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Low-frequency observations of the moon with the murchison widefield array


McKinley, B and Briggs, F and Kaplan, DL and Greenhill, LJ and Bernardi, G and Bowman, JD and De Oliveira-Costa, A and Tingay, SJ and Gaensler, BM and Oberoi, D and Johnston-Hollitt, M and Arcus, W and Barnes, D and Bunton, JD and Cappallo, RJ and Corey, BE and Deshpande, A and Desouza, L and Emrich, D and Goeke, R and Hazelton, BJ and Herne, D and Hewitt, JN and Kasper, JC and Kincaid, BB and Koenig, R and Kratzenberg, E and Lonsdale, CJ and Lynch, MJ and McWhirter, SR and Mitchell, DA and Morales, MF and Morgan, E and Ord, SM and Pathikulangara, J and Prabu, T and Remillard, RA and Rogers, AEE and Roshi, A and Salah, JE and Sault, RJ and Udaya Shankar, N and Srivani, KS and Stevens, J and Subrahmanyan, R and Wayth, RB and Waterson, M and Webster, RL and Whitney, AR and Williams, A and Williams, CL and Wyithe, JSB, Low-frequency observations of the moon with the murchison widefield array, Astronomical Journal, 145, (1) Article 23. ISSN 0004-6256 (2013) [Refereed Article]

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Copyright Statement

Copyright 2013 The American Astronomical Society

DOI: doi:10.1088/0004-6256/145/1/23


A new generation of low-frequency radio telescopes is seeking to observe the redshifted 21cm signal from the epoch of reionization (EoR), requiring innovative methods of calibration and imaging to overcome the difficulties of wide-field low-frequency radio interferometry. Precise calibration will be required to separate the expected small EoR signal from the strong foreground emission at the frequencies of interest between 80 and 300MHz. The Moon may be useful as a calibration source for detection of the EoR signature, as it should have a smooth and predictable thermal spectrum across the frequency band of interest. Initial observations of the Moon with the Murchison Widefield Array 32 tile prototype show that the Moon does exhibit a similar trend to that expected for a cool thermally emitting body in the observed frequency range, but that the spectrum is corrupted by reflected radio emission from Earth. In particular, there is an abrupt increase in the observed flux density of the Moon within the internationally recognized frequency modulated (FM) radio band. The observations have implications for future low-frequency surveys and EoR detection experiments that will need to take this reflected emission from the Moon into account. The results also allow us to estimate the equivalent isotropic power emitted by the Earth in the FM band and to determine how bright the Earth might appear at meter wavelengths to an observer beyond our own solar system.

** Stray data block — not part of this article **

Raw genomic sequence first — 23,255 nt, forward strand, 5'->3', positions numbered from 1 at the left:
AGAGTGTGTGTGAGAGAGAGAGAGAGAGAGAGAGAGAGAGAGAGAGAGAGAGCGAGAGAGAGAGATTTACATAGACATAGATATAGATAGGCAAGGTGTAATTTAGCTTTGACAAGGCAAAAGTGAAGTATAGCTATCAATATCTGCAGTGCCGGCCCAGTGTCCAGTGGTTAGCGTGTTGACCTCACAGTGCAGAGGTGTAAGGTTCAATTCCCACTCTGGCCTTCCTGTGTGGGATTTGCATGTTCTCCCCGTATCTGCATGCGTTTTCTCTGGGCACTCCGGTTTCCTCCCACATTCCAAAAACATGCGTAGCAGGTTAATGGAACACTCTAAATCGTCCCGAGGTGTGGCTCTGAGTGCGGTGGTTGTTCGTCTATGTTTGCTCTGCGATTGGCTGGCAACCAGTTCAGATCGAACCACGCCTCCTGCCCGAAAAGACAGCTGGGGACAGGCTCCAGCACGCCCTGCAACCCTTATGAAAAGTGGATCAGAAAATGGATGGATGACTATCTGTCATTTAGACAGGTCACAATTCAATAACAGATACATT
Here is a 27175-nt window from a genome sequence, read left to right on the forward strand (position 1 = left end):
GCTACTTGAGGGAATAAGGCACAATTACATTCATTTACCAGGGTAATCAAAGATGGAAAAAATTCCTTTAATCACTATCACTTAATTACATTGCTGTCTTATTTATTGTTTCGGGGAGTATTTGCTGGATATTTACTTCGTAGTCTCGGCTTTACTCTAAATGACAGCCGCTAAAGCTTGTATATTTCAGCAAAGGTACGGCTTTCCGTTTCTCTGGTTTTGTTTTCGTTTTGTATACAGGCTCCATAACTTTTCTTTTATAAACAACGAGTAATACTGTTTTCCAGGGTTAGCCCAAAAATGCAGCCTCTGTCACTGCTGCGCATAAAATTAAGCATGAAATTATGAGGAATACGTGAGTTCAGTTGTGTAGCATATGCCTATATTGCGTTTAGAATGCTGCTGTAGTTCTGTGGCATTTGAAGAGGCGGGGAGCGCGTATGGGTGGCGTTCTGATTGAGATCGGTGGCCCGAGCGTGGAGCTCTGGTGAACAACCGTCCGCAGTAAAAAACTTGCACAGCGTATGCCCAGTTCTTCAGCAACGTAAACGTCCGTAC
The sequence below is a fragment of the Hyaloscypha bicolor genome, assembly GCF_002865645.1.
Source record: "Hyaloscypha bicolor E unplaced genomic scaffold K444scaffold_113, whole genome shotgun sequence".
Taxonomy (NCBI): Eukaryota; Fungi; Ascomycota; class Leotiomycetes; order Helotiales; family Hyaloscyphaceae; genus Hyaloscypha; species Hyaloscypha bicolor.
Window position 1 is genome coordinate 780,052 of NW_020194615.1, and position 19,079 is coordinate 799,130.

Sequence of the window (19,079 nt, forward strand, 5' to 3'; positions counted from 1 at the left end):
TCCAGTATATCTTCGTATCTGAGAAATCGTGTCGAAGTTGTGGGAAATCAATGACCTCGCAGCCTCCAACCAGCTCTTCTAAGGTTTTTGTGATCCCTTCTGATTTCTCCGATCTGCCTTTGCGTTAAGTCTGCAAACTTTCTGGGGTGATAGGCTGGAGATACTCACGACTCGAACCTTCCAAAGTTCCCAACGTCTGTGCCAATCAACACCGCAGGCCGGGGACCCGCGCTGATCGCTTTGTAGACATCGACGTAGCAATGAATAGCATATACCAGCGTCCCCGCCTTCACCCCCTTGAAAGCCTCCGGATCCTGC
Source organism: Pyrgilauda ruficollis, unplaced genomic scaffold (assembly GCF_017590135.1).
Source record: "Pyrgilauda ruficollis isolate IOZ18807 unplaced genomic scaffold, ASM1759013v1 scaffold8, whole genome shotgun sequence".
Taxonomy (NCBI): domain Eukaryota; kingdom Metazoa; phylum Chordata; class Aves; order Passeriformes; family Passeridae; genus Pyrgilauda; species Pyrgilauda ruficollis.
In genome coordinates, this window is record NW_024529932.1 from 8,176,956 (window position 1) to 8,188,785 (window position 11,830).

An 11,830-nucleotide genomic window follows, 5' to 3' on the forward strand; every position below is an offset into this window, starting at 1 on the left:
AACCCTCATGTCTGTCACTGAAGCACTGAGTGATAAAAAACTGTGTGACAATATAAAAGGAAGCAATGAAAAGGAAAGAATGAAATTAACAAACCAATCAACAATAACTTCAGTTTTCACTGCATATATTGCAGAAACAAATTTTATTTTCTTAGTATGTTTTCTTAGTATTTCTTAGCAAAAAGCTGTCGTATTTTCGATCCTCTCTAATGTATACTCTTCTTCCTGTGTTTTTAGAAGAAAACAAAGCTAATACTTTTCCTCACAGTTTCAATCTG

Item Details

Item Type:Refereed Article
Keywords:dark ages, reionization, first stars – extraterrestrial intelligence – Moon – techniques: interferometric Online-only material: color figures
Research Division:Physical Sciences
Research Group:Astronomical sciences
Research Field:Galactic astronomy
Objective Division:Expanding Knowledge
Objective Group:Expanding knowledge
Objective Field:Expanding knowledge in the physical sciences
UTAS Author:Stevens, J (Dr Jamie Stevens)
ID Code:88389
Year Published:2013
Web of Science® Times Cited:21
Deposited By:Mathematics and Physics
Deposited On:2014-01-31
Last Modified:2014-05-26

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